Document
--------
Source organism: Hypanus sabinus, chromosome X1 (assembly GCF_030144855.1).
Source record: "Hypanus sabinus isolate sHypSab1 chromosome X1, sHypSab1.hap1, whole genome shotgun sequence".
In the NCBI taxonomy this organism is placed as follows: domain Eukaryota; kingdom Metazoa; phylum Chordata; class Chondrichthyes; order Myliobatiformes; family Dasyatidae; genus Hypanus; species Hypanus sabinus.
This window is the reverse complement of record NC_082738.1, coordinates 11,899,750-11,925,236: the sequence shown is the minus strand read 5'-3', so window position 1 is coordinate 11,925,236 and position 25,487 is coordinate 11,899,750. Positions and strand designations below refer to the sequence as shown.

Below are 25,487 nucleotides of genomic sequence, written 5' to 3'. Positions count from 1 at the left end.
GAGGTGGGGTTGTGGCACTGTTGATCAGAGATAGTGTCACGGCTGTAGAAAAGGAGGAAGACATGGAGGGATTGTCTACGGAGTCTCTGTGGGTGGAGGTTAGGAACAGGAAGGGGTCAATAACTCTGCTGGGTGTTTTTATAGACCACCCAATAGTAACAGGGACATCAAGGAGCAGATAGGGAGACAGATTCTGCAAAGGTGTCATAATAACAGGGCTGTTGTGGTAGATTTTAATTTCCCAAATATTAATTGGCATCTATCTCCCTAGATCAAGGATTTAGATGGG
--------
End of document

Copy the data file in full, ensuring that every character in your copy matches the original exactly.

Source organism: Hypanus sabinus, chromosome X1 (assembly GCF_030144855.1).
Source record: "Hypanus sabinus isolate sHypSab1 chromosome X1, sHypSab1.hap1, whole genome shotgun sequence".
In the NCBI taxonomy this organism is placed as follows: domain Eukaryota; kingdom Metazoa; phylum Chordata; class Chondrichthyes; order Myliobatiformes; family Dasyatidae; genus Hypanus; species Hypanus sabinus.
This window is the reverse complement of record NC_082738.1, coordinates 11,899,750-11,925,236: the sequence shown is the minus strand read 5'-3', so window position 1 is coordinate 11,925,236 and position 25,487 is coordinate 11,899,750. Positions and strand designations below refer to the sequence as shown.

Below are 25,487 nucleotides of genomic sequence, written 5' to 3'. Positions count from 1 at the left end.
GAGGTGGGGTTGTGGCACTGTTGATCAGAGATAGTGTCACGGCTGTAGAAAAGGAGGAAGACATGGAGGGATTGTCTACGGAGTCTCTGTGGGTGGAGGTTAGGAACAGGAAGGGGTCAATAACTCTGCTGGGTGTTTTTATAGACCACCCAATAGTAACAGGGACATCAAGGAGCAGATAGGGAGACAGATTCTGCAAAGGTGTCATAATAACAGGGCTGTTGTGGTAGATTTTAATTTCCCAAATATTAATTGGCATCTATCTCCCTAGATCAAGGATTTAGATGGG